The first place where gunpowder was produced appears to have been the Tower of London; the ingredients were imported by sea and the powder made in the tower was stored within its walls. Called the 'powder house', the Tower also acted as a supply depot for the area. From 1518, the ordnance storehouses and Royal Dockyard were located at Rotherhithe on the Thames. In 1671 they were moved to their present site at Woolwich, where production started in 1696.
The first private powder mills in England were opened in 1544 at Rotherhithe on the Thames. The English gunpowder industry was cantered upon the area of Kent and the South-east of England; this coincided with the concentration in this area of the army and naval forces. There were powder mills all over England but few recorded. One however was listed as on 27 April, 1603, at Radcliffe near Nottingham, due to an explosion killing some workers. The King actually heard the noise of the explosion several miles away at Burghley house where he was staying. Another powder mill was opened in the year 1794, named 'The Royal Gunpowder Mills', and located at Ballincollig in Co. Cork, Ireland on the banks of the river Lee.
The oldest surviving gunpowder works in the world are the Chart Mills in Faversham, Kent, in England. Established in 1560 by a private company and nationalised in 1760, production at this factory went on for 400 years and supplied powder for battles including Trafalgar and Waterloo. The manufacturing process in all the factories was similar; the mixing or incorporating was the most important of the 11 stages that included sieving, grinding, compressing and grading4. The better the process the more evenly the powder burned and therefore the better the powder. Chart Mills was powered by two water wheels and had four separate production mills.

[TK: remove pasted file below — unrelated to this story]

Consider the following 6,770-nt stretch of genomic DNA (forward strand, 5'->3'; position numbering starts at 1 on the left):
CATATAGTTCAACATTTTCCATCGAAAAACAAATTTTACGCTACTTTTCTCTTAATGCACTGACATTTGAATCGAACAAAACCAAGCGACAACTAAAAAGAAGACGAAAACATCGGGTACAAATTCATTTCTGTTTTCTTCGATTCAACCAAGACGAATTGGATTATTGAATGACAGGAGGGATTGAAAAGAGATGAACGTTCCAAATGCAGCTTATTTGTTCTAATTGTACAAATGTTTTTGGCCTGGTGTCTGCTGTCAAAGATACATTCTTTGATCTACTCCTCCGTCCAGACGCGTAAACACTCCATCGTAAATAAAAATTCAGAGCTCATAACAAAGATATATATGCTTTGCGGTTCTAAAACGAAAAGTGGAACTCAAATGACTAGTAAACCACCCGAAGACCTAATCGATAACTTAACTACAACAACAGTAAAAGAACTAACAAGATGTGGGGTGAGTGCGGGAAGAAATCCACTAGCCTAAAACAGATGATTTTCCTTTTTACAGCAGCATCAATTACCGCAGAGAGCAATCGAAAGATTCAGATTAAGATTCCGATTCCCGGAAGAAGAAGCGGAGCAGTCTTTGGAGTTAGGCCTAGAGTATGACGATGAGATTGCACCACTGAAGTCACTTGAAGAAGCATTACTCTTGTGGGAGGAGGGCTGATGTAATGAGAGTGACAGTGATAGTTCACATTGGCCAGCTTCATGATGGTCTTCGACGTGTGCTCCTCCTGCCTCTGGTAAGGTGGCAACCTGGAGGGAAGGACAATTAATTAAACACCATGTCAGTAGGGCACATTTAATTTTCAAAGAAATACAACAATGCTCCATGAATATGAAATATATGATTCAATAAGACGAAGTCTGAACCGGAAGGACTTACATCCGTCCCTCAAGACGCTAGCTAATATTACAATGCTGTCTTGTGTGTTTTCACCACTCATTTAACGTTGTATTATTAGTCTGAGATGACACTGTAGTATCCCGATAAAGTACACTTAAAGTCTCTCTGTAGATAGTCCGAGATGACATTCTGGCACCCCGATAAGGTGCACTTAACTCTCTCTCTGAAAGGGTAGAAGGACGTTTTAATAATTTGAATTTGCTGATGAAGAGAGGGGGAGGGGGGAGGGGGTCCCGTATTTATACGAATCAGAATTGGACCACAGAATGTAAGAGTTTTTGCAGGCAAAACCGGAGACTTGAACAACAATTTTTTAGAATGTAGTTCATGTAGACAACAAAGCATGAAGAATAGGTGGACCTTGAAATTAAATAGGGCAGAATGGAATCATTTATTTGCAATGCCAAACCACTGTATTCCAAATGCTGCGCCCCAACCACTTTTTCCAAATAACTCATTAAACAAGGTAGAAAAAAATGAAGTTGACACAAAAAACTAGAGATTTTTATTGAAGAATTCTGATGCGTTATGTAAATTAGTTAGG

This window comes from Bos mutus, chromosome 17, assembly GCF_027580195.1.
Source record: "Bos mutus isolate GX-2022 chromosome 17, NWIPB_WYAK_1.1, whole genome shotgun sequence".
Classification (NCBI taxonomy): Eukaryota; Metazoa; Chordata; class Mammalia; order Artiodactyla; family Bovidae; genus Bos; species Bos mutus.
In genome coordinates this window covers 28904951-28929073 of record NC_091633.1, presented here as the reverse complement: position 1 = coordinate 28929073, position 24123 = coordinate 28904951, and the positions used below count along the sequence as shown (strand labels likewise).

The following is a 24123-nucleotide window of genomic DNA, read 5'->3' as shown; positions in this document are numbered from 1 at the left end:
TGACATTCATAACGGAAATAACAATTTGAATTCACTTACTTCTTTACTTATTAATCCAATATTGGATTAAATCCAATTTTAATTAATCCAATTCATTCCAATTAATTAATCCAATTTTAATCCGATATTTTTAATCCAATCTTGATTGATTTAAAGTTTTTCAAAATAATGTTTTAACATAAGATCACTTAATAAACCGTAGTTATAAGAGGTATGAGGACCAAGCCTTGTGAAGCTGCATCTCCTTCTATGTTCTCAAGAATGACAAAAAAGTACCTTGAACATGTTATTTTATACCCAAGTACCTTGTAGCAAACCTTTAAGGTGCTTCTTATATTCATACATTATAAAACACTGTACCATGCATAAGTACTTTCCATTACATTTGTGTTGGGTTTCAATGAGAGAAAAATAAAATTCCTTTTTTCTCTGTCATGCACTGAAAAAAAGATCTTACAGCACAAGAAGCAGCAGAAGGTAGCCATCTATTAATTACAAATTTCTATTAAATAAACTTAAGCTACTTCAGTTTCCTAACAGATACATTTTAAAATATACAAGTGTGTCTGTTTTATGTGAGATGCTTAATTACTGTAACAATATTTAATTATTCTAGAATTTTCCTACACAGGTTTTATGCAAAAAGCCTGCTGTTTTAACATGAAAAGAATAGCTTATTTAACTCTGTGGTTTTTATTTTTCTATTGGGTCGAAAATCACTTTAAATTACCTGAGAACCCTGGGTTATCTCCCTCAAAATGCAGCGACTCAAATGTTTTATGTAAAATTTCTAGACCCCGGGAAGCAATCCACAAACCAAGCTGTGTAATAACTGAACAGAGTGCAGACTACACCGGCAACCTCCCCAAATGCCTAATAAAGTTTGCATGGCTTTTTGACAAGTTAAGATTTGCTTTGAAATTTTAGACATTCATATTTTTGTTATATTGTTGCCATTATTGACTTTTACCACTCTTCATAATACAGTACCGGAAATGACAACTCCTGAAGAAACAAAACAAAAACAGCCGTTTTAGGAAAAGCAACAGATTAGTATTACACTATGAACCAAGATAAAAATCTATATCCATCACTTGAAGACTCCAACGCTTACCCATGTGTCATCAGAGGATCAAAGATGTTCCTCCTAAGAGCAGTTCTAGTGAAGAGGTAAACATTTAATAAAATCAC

As it might become vulnerable to air raids, it was closed in 1933 whereupon the buildings of the factory fell in to dilapidation. It was later rescued by the Faversham society and is now restored to working condition.
This factory was a mile to the west of Faversham, founded in 1690 by Huguenot refugees near the village of Oare from which it took its name. With a working life of over 250 years, at its closure in 1933 (for the same reasons as Chart) it was employing 300 people. It is now fully restored as part of Faversham's heritage and open to the public. Until the arrival of the railways the gunpowder produced in the area was shipped from the port of Faversham.
A Move to Scotland
Due to WWII both Kent factories were closed by 1934. Production, some machinery and staff were transferred to Ardeer, near Saltcoats, in Ayrshire, Scotland.